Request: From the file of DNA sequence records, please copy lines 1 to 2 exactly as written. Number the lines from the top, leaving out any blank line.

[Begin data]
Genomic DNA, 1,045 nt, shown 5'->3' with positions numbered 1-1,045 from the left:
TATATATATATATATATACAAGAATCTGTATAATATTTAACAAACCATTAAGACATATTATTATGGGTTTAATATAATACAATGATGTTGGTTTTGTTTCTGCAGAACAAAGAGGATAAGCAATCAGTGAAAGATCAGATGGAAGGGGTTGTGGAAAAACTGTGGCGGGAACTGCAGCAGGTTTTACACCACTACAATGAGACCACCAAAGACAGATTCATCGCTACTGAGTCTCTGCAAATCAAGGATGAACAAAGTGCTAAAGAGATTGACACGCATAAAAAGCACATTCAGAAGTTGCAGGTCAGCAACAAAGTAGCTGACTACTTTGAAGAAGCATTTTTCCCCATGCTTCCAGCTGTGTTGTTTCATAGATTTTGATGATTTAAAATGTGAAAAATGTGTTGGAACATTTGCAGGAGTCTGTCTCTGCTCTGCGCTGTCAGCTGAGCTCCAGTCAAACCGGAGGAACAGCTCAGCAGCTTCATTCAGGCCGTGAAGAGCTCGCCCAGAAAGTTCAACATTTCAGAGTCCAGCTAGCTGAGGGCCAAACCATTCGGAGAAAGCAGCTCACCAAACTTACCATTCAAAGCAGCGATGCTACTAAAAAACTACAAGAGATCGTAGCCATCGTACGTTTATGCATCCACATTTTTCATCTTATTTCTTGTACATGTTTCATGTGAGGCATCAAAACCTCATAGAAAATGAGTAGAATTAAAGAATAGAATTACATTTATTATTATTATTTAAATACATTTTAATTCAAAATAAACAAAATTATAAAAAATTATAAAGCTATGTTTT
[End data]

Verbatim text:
Genomic DNA, 1,045 nt, shown 5'->3' with positions numbered 1-1,045 from the left:
TATATATATATATATATACAAGAATCTGTATAATATTTAACAAACCATTAAGACATATTATTATGGGTTTAATATAATACAATGATGTTGGTTTTGTTTCTGCAGAACAAAGAGGATAAGCAATCAGTGAAAGATCAGATGGAAGGGGTTGTGGAAAAACTGTGGCGGGAACTGCAGCAGGTTTTACACCACTACAATGAGACCACCAAAGACAGATTCATCGCTACTGAGTCTCTGCAAATCAAGGATGAACAAAGTGCTAAAGAGATTGACACGCATAAAAAGCACATTCAGAAGTTGCAGGTCAGCAACAAAGTAGCTGACTACTTTGAAGAAGCATTTTTCCCCATGCTTCCAGCTGTGTTGTTTCATAGATTTTGATGATTTAAAATGTGAAAAATGTGTTGGAACATTTGCAGGAGTCTGTCTCTGCTCTGCGCTGTCAGCTGAGCTCCAGTCAAACCGGAGGAACAGCTCAGCAGCTTCATTCAGGCCGTGAAGAGCTCGCCCAGAAAGTTCAACATTTCAGAGTCCAGCTAGCTGAGGGCCAAACCATTCGGAGAAAGCAGCTCACCAAACTTACCATTCAAAGCAGCGATGCTACTAAAAAACTACAAGAGATCGTAGCCATCGTACGTTTATGCATCCACATTTTTCATCTTATTTCTTGTACATGTTTCATGTGAGGCATCAAAACCTCATAGAAAATGAGTAGAATTAAAGAATAGAATTACATTTATTATTATTATTTAAATACATTTTAATTCAAAATAAACAAAATTATAAAAAATTATAAAGCTATGTTTT